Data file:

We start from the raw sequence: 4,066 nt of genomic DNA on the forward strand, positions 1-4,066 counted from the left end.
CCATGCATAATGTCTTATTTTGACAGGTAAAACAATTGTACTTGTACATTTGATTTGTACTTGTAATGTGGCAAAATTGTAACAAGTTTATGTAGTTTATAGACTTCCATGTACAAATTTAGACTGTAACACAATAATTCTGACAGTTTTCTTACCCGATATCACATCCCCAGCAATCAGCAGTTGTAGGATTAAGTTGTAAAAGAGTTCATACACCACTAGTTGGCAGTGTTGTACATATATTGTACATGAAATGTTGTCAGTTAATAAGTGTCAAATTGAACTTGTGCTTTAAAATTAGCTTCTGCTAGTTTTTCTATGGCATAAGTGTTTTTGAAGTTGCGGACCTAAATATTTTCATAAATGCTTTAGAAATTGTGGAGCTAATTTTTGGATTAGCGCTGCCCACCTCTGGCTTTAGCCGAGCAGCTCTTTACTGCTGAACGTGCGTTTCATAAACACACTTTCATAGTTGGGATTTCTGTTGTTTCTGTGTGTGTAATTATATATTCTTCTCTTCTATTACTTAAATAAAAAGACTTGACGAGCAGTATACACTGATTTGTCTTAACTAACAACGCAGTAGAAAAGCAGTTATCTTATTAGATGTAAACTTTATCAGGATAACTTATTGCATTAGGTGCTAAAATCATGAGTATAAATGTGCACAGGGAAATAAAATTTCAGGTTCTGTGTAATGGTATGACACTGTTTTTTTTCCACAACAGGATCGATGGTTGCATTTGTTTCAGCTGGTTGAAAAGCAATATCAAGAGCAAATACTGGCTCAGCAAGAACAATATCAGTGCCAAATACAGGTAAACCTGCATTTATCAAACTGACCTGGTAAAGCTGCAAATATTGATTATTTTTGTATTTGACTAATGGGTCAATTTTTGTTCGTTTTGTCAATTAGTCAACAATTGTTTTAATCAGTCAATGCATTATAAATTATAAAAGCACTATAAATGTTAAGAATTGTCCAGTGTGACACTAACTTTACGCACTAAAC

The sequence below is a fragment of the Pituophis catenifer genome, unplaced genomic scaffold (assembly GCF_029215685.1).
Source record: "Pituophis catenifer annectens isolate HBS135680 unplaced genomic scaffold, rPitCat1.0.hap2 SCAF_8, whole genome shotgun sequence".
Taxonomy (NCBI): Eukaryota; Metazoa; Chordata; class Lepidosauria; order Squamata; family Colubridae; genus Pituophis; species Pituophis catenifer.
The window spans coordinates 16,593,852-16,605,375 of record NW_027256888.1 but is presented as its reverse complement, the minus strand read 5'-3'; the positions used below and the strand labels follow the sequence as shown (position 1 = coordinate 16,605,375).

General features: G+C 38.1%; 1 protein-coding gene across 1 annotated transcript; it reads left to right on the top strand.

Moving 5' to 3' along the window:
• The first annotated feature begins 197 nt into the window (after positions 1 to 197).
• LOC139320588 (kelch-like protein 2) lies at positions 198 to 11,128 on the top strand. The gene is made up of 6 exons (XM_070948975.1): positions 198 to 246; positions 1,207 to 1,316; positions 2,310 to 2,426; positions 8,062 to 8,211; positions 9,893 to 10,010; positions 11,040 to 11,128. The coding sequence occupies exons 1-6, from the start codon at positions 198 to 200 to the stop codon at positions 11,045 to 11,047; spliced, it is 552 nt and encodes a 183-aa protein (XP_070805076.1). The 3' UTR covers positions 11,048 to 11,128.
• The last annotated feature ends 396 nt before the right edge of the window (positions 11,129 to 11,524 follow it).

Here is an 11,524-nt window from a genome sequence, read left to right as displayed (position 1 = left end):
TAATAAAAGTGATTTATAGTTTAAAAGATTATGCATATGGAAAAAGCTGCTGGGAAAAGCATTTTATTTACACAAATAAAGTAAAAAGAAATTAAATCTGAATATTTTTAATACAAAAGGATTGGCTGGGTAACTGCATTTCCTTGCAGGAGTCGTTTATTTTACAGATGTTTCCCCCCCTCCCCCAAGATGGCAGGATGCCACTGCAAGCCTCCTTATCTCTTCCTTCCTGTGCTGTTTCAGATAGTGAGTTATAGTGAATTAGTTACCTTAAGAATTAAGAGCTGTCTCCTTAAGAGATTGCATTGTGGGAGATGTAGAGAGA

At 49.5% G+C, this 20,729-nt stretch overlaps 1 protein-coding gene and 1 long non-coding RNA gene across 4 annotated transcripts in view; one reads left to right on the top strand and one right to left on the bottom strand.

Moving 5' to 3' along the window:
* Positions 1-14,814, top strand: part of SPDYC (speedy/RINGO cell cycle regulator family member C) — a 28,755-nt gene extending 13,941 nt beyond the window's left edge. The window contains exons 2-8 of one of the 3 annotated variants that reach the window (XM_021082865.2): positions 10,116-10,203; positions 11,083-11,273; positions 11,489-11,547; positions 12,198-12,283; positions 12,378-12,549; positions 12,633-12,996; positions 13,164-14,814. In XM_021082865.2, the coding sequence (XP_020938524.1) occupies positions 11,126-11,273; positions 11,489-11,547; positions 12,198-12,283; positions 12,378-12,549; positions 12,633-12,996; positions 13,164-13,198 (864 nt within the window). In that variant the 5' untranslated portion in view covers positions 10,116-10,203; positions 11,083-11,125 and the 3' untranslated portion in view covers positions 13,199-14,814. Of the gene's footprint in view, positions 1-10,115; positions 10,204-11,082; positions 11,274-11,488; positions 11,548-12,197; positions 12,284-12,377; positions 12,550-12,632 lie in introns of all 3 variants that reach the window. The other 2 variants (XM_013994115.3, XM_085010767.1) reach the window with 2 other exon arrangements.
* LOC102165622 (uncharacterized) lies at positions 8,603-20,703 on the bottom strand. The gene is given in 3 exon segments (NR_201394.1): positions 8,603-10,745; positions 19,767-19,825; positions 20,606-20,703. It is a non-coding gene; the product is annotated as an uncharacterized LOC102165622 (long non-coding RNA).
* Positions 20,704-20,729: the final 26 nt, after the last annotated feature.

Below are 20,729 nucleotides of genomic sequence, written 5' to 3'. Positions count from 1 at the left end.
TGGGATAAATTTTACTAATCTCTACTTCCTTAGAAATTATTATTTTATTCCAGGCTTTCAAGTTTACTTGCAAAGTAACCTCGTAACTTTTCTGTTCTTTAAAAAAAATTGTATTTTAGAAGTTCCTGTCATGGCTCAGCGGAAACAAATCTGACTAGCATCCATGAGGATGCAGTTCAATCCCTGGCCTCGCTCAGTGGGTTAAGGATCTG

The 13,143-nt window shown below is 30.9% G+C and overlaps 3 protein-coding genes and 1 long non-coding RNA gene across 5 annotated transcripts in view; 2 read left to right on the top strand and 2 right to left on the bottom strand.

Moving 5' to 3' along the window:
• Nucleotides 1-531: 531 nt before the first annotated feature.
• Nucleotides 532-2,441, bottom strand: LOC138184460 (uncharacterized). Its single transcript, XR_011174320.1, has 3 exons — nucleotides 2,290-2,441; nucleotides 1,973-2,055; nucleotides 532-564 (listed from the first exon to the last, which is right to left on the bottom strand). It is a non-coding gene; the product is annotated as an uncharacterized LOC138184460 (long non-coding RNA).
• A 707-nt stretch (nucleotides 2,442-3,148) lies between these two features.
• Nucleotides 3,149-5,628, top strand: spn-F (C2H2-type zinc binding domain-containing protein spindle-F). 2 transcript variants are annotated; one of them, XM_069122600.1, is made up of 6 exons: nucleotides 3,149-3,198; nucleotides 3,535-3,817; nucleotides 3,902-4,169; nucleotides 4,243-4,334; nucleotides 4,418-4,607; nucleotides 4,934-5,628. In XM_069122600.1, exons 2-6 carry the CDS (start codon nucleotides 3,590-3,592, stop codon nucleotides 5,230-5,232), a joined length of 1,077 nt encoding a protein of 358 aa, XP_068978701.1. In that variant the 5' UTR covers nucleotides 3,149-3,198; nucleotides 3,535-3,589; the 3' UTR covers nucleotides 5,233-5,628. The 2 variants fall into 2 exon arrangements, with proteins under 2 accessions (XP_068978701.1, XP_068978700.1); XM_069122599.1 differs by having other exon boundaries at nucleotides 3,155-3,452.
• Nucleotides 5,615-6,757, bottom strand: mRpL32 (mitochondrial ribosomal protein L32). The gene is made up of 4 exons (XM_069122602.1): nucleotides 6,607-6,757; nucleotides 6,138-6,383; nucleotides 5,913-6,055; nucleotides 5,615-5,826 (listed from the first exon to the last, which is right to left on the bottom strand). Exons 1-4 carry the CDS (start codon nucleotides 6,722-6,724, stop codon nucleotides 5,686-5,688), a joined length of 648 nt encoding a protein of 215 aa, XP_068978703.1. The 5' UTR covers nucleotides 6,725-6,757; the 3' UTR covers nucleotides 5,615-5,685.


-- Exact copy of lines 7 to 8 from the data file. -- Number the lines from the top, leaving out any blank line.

General features: G+C 38.1%; 1 protein-coding gene across 1 annotated transcript; it reads left to right on the top strand.

Moving 5' to 3' along the window: